Thanks to previous studies, we know that psilocybin is active even if an MAOI is not present. However, we also know that pure psilocybin is less effective than a whole mushroom extract. This doesn’t strictly mean that the MAOI potentiates mushrooms or makes them more effective, but it’s thought that the interplay between all the compounds in magic mushrooms are responsible for this result.

What does this mean for magic mushroom users?

An illustration of a hand where magic mushrooms are growing out of each finger.

There’s a few things to consider here. Firstly, now that we know that magic mushrooms contain MAOI’s, it starts to raise questions about the concurrent use of magic mushrooms with other medications. At the same time, there’s virtually no research on drug interactions with magic mushrooms.

Some people think that because magic mushrooms are natural, they can be used however and whenever. But that’s not true. The ayahuasca brew is natural but it can actually kill people if it’s not taken in the correct context (diet, abstinence from drugs, etc.) With that in mind, those who take antidepressants (especially SSRI’s) should seriously consider whether or not they want to mix magic mushrooms with their antidepressant drugs. It also means that those on antidepressants should consult their mental health professional before taking magic mushrooms.

It’s an especially important topic to talk about because lots of people who take magic mushrooms do so to alleviate symptoms of depression and anxiety — which means it’s entirely possible that they are already on some kind of antidepressant or anxiolytic medication.

Knowing that magic mushrooms contain MAOI’s also means that users can optimize their experience by optimizing their diet in the days leading up to it. It’s also recommended that those who are microdosing observe a low tyramine diet to optimize effects. Examples of high tyramine foods that should be avoided:

  • Strong or aged cheese
  • Processed and cured meats
  • Soybeans and soy products
  • Alcohol
  • Onions
  • Overripe avocados and bananas
  • Chocolate

Avoiding these foods reduces the amount of tyramine in your body and therefore less of a reaction with the MAOI present in magic mushrooms. In turn, this should optimise your experience, making it more pleasant and smoother.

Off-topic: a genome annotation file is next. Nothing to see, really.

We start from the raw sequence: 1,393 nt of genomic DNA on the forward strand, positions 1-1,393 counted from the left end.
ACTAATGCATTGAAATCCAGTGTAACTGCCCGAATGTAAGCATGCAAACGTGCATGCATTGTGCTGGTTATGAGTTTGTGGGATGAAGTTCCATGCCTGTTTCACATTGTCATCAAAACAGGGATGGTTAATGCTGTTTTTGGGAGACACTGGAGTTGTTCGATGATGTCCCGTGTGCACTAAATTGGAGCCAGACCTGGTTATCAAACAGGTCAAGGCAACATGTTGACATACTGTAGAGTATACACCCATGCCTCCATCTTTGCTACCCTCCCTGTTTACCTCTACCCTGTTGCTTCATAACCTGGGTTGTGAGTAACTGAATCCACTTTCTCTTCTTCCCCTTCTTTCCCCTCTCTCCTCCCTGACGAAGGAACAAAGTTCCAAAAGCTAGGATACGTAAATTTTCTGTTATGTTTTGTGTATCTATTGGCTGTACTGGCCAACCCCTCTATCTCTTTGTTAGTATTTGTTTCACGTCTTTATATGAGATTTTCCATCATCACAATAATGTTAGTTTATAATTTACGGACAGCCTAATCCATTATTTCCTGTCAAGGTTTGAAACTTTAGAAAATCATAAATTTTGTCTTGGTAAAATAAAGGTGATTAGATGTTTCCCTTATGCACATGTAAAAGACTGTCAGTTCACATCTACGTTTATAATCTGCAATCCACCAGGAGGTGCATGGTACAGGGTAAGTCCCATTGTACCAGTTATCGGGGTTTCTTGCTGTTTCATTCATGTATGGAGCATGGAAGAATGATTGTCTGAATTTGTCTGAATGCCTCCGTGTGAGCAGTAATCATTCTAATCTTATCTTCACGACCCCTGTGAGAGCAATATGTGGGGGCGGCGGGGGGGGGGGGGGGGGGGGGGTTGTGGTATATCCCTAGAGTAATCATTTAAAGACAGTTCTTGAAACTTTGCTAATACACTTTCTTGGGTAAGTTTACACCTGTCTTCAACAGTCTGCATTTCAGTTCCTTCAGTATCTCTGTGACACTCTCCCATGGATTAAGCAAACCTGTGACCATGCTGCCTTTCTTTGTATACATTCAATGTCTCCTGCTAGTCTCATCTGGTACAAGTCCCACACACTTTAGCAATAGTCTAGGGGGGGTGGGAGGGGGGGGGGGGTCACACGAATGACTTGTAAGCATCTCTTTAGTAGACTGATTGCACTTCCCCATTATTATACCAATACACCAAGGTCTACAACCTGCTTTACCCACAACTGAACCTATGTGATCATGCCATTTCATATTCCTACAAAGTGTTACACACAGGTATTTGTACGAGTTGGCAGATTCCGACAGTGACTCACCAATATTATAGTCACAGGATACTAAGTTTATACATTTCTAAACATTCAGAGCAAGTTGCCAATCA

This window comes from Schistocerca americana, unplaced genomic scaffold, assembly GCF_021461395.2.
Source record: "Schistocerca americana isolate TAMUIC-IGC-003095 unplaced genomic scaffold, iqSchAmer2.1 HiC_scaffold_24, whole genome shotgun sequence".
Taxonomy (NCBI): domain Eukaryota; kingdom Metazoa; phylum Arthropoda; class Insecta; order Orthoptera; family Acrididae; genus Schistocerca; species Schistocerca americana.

Our diets and choices are part of the entourage effect.

Enhancing Psilocybin: MAOI’s & the Entourage Effect | Magic Mushrooms 101 | My Supply Co.

What this teaches us is that how we approach the magic mushroom experience is part and parcel of the entourage effect. After all, you are a fundamental part of what happens, aren’t you! Once you understand the fact that compounds you consume are constantly interacting with compounds in your body, you start to understand that your dietary choices are part of the entourage effect.

Knowing that magic mushrooms contain MAOI’s means that you can avoid certain foods and include others to create a smoother experience for yourself. Sounds a lot like the entourage effect, doesn’t it?

We are learning more and more every day about how magic mushrooms produce their therapeutic effects. And naturally, the more we learn, the better we’re all going to get at taking them.

Key takeaways.

  • Why is integration important?

    Integrating a psychedelic journey is important so that its therapeutic potential can last for longer, and also to reconcile any confusing thoughts or feelings that arose during the experience itself.

  • What are the most important integration practices to use?

    The best ones are spending time in nature, meditating, breath work, journalling, and talking to people you trust.

  • What are some integration practices to avoid?

    Avoid making rash decisions in the days after your journey and don’t go around telling everybody that they should use magic mushrooms or other psychedelics!

We recently shared with you an article on the importance of preparing for your magic mushroom experience. The lead up plays a big role in what happens during the journey. But what happens after is equally as important. Integrating a psychedelic journey is just as important as preparing for it.

Timothy Leary says that the moment you start to “come back” to the physical world, you’ve begun “re-entry”. Re-entry doesn’t end after a good night’s sleep. Rather, the next few days can be spent achieving a good re-entry — if you know how to create the correct environment. 

In all fairness, integration looks a lot like preparation, but there are a few extra tips we have for you for post dose care. In order for the therapeutic, positive effects of your magic mushroom experience to be felt long after the journey itself, integration is absolutely vital.

Your magic mushroom experience might have a great impact.

A digital artwork using perspective of trees and road to create the effect there is no sky.

The reason it’s important to integrate your psychedelic journey is because the journey itself can be one of the most impactful events of your life. Many LSD, ayahuasca, and magic mushroom users report that the experience is transformative, although scientists are still trying to understand this phenomenon.

Experiences that have this great of an impact on our lives don’t come around very often. It’s like our wedding day, the death of a loved one, or the birth of a child. There are certain moments in life that seem to mean a great deal. And those events typically tend to carry that importance throughout the rest of your life.

So if magic mushrooms is like that (or can be like that), then preparation and integration are due. The same way we don’t just get over the death of a loved one, we don’t just get over a mushroom journey. It can take time to integrate what you’ve seen, learned, and felt. You wouldn’t process the passing of a family member while you were at work; you’d probably take a few days off work for that. Even researchers have included post-drug integrative therapy sessions to support their study subjects.